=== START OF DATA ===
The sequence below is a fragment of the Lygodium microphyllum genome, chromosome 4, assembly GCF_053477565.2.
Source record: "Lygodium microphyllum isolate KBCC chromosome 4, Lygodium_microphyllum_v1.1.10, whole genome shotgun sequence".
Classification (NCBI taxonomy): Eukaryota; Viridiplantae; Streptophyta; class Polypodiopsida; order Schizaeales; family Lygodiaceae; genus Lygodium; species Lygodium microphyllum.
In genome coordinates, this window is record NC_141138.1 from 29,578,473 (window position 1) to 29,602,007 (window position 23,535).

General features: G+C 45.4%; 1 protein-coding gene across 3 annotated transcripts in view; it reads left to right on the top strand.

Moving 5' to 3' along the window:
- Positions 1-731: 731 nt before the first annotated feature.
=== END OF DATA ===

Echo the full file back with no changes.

The sequence below is a fragment of the Lygodium microphyllum genome, chromosome 4, assembly GCF_053477565.2.
Source record: "Lygodium microphyllum isolate KBCC chromosome 4, Lygodium_microphyllum_v1.1.10, whole genome shotgun sequence".
Classification (NCBI taxonomy): Eukaryota; Viridiplantae; Streptophyta; class Polypodiopsida; order Schizaeales; family Lygodiaceae; genus Lygodium; species Lygodium microphyllum.
In genome coordinates, this window is record NC_141138.1 from 29,578,473 (window position 1) to 29,602,007 (window position 23,535).

General features: G+C 45.4%; 1 protein-coding gene across 3 annotated transcripts in view; it reads left to right on the top strand.

Moving 5' to 3' along the window:
- Positions 1-731: 731 nt before the first annotated feature.